The Steyer Boomlet

Once again, there’s a new “hot” candidate. This time it’s billionaire Tom Steyer, who hit double digits in new Fox News polls in Nevada and South Carolina, thereby qualifying him for Tuesday’s CNN/Des Moines Register presidential debate — the last debate before the Feb. 3 Iowa caucuses.

Of course, other surveys show Steyer in the low-to-middle single digits in the first two states with Democratic contests, Iowa and New Hampshire, and weak showings in those two states could affect his standing in the subsequent state contests.

The reason the Democratic former hedge fund founder is anywhere in any poll on this planet is that he has spent millions of dollars in advertising, first to promote the impeachment of President Donald Trump and now his own candidacy for the 2020 Democratic nomination.

Steyer has so far spent more money on his campaign than all of the other candidates combined except for Michael Bloomberg, a billionaire who like Steyer is trying to buy the Democratic nomination.

If the Fox News numbers in Nevada and South Carolina are correct, they would at the very least suggest that Steyer could be mucking up the Democratic contest, adding yet another dose of uncertainty to an already uncertain race.

Some Democrats are still looking for a perfect candidate to defeat Trump, and a billionaire liberal businessman who says the entire system is “broken” might be appealing to some.

But, of course, there is plenty of reason to believe that this Steyer boomlet isn’t very meaningful and that if and when Democrats look at him at greater length, they’ll find him unappealing as the party’s standard-bearer in November.

Poll factor

Up to this point, the Democratic front-runners have ignored Steyer, but if they see him as a real factor in the race, he’ll get much more attention from them — and from the national media, in general, and the Iowa debate moderators, in particular.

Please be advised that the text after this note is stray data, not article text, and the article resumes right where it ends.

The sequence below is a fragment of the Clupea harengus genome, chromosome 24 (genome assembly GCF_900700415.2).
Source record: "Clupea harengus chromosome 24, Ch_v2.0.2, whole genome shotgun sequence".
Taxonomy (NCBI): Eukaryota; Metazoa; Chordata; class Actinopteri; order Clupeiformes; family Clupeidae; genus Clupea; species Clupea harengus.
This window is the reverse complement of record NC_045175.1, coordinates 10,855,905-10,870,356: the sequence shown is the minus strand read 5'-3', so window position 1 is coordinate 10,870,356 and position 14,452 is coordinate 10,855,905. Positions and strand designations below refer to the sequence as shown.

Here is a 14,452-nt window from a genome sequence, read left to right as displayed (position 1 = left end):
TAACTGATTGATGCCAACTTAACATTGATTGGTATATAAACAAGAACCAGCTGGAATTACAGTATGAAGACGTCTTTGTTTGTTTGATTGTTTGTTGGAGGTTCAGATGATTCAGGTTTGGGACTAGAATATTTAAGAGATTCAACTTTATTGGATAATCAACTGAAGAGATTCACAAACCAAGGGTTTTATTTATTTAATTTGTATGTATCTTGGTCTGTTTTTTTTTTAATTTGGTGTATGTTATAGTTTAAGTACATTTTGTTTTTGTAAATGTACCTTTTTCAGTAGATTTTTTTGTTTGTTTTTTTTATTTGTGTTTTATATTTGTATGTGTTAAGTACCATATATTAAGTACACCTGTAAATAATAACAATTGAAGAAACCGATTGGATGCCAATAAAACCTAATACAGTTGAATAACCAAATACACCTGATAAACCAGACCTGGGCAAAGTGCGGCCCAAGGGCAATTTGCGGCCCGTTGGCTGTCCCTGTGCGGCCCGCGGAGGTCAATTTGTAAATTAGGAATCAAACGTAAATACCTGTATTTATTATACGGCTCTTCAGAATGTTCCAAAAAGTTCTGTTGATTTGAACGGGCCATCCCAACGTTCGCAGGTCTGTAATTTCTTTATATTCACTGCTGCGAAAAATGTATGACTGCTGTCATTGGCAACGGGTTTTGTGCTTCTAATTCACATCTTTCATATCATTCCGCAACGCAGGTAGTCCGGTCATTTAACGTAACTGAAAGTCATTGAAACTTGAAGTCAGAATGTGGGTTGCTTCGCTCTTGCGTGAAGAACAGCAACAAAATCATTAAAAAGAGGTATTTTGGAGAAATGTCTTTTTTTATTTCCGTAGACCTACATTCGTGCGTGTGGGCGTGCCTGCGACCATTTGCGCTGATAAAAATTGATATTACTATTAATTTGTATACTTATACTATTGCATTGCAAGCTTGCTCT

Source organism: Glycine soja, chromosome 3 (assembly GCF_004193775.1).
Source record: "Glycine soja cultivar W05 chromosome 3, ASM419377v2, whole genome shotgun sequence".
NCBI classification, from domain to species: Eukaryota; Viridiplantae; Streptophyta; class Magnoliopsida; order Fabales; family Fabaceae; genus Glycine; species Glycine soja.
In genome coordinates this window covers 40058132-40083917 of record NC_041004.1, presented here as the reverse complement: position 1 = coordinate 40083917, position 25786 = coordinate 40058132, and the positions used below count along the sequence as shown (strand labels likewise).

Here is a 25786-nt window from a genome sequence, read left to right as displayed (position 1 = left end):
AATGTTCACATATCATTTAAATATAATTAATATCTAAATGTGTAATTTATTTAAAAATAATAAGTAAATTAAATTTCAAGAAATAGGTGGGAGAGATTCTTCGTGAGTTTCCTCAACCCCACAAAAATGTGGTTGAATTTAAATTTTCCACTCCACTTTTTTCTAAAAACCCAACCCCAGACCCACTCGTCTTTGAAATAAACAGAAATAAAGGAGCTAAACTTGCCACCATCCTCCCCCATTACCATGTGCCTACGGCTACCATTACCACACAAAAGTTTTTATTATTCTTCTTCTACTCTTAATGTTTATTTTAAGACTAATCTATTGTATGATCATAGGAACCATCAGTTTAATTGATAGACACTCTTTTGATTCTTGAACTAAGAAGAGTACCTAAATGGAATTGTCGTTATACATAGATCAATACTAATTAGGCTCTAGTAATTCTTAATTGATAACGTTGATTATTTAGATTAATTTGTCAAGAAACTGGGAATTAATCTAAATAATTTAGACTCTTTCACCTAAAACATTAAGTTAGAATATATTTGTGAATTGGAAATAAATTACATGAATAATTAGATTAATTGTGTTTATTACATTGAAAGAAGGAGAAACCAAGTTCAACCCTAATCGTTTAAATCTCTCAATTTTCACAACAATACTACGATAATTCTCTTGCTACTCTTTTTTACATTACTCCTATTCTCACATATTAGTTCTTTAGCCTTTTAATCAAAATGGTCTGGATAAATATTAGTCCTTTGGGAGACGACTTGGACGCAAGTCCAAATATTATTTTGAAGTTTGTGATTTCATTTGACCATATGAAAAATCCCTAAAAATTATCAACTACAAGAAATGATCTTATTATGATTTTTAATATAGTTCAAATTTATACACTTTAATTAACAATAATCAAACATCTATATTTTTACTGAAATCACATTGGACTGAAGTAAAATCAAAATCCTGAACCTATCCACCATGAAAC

Where did he get all his money? What businesses and companies did he invest in?

For a party that seems uncomfortable with millionaires and billionaires, Steyer would be a strange choice.

Yes, he can say that he has spent his money for good causes and to fix the system, but he is still a billionaire who is trying to buy the nomination.

Like Trump, Steyer thinks that government is broken and that only a radical remake of the country — its laws and the Constitution — will make the system open to the people.

One of Steyer’s wackier proposals involves his support for term limits. “You and I both know we need term limits … that Congress shouldn’t be a lifetime appointment,” he says in one TV spot that he rolled out in November to air in the four February states. “But members of Congress — and the corporations who’ve bought our democracy — hate term limits. Too bad.”

Much like Trump, who throws words around as if they have no fixed meaning, Steyer must know that members of Congress aren’t “appointed” and that they don’t serve for a lifetime, unless the voters continue to reelect them every two or six years, depending on the chamber.

They certainly don’t have a “lifetime appointment,” the way federal judges do. Moreover, where is the evidence that corporations “hate term limits?”

One of the reasons why limiting terms is such a bad idea — it was bad when conservatives promoted them as a way to create more open seats when they were in the minority, and it is a bad idea now that a liberal Democratic hopeful is proposing them — is that term limits would empower unelected Hill staffers and lobbyists, who would be the only people to understand the details of legislation and have policy expertise.

House members wouldn’t be in Congress long enough to become experts in most matters of public policy.

Trump 2.0

Steyer reminds me a lot of Trump. He’s never held elective office but thinks that he is his party’s — and the country’s — political savior.